For this reason, the government has begun to expand to new countries that have the potential to become an export market. And the “non-traditional” market that is being targeted by the government is Latin America.
“Latin America’ trade value is $1.18 billion, this is a non-traditional market that we need to work on seriously and become a priority,” he said.
Apart from Latin America, the government will also target other countries in Africa and South Asia. He hoped that in 2019 Indonesia’ export transactions could increase so that there would no longer be a trade balance deficit that overshadowed Indonesia like last year.
The government, he continued, was trying to complete a cooperation agreement whose status is ongoing negotiation and review such as Indonesia-European Union CEPA, Indonesia-Iran PTA, Indonesia-Turkey CEPA, Indonesia-Japan EPA (review), others is targeted to be completed this year. There is also an ASEAN economic community (AEC) which is targeted to be completed by 2025.
Lukita also targeting exports to Chile soar 200 percent throughout 2019. He opined, that cooperation with countries in South America including Chile and Argentina would bring great benefits to Indonesia.
Total trade between Indonesia and Chile in 2018 reached US$274 million. In January-March 2019 the amount of trade between the two countries worth of $56.1 million, with Indonesia’ export value of $34.9 million and import of $21.2 million.
Chile is Indonesia’s 55th export destination with total exports reaching $158.9 million in 2018, an increase of 0.3 percent over the previous year of $158.5 million.
Indonesia’ main export products to Chile are footwear, fertilizers, automobiles, organic surfactants, locust beans, seaweed, sugar beets, and sugar cane. While Chile’s main products to Indonesia are grapes, copper, chemical pulp, iron ore, fat and oil and its fraction of fish and marine mammals.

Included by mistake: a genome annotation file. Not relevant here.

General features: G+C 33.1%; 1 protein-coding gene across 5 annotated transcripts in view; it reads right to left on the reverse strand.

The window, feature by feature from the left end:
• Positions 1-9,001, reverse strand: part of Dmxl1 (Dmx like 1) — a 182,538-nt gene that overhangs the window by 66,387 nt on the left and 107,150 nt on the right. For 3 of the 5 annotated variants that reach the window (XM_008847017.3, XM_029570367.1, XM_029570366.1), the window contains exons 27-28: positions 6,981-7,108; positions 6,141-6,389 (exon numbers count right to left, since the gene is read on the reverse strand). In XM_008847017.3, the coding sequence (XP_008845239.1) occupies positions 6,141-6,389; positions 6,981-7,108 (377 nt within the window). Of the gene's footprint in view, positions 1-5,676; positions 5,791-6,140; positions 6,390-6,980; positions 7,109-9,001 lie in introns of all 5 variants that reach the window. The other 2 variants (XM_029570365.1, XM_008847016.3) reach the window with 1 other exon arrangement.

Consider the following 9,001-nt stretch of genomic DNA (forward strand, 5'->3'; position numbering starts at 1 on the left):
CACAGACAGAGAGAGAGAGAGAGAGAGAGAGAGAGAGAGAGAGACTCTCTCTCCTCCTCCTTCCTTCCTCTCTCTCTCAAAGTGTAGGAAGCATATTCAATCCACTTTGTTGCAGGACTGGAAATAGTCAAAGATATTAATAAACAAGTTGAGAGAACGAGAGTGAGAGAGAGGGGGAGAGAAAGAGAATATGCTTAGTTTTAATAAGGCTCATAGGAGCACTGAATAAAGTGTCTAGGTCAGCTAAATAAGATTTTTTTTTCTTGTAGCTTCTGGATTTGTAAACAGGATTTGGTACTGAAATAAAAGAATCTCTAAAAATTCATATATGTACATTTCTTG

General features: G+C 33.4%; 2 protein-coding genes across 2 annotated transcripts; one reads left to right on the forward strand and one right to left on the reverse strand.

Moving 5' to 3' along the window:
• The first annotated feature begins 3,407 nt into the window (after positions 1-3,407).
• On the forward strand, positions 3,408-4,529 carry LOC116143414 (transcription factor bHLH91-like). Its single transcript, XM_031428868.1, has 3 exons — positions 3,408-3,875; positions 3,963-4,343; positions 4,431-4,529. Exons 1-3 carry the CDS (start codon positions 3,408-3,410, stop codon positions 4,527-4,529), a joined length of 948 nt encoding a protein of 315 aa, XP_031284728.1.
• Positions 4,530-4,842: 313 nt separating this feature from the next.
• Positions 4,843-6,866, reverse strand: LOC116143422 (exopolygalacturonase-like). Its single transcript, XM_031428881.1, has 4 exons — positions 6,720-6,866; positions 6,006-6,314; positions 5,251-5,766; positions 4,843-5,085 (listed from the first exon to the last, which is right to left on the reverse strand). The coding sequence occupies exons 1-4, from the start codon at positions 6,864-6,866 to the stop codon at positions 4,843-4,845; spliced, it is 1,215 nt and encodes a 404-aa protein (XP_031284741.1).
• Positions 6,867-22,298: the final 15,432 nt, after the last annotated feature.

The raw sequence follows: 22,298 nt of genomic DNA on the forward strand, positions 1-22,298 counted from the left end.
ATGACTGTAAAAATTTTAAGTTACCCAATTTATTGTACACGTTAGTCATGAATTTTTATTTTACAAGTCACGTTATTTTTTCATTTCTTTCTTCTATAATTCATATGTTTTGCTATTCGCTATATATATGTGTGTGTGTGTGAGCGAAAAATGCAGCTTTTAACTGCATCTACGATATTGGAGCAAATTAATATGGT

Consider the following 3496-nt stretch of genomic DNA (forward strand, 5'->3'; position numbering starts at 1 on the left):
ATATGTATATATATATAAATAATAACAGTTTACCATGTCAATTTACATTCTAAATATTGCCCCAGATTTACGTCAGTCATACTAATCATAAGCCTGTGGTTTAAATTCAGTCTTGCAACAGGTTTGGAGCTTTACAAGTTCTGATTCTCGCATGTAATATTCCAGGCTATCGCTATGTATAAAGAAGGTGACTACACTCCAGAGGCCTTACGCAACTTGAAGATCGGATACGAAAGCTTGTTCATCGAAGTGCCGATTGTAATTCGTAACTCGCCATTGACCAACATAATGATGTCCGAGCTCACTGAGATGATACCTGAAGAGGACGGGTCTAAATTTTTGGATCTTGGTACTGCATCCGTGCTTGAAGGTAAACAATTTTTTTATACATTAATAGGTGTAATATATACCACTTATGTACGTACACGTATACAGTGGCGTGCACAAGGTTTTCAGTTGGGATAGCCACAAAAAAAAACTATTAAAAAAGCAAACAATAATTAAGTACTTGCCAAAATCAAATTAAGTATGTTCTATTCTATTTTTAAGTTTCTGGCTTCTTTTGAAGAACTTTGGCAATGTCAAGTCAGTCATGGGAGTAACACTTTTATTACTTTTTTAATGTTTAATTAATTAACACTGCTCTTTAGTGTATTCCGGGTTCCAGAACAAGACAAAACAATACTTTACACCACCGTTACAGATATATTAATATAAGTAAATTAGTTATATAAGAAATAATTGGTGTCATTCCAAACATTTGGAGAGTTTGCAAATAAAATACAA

“It is crucial to penetrate Chile and other third-world countries in the Latin America region because Chile has dozens of FTAs [free trade agreements] with more than 60 countries worldwide,” he added.
According to him, continuing negotiations on trade cooperation with Chile has a strategic significance for Indonesia in enhancing Indonesia’s relations in Latin America, as it is a potential market among non-traditional markets. Chile is expected to become a liaison country or a hub in breaking the Latin American market.
“This is an economy we want to target,” he said.
Chile is a country that is quite proactive in international trade policy because it has 28 Free Trade Agreements (FTAs) and Partial Preferential Agreements (PPA) with more than 60 countries. Chile has signed free trade agreements (FTAs) with a whole network of countries, including an FTA with the United States that was signed in 2003 and implemented in January 2004.
Written by Lexy Nantu and Willy Matrona, Email: firstname.lastname@example.org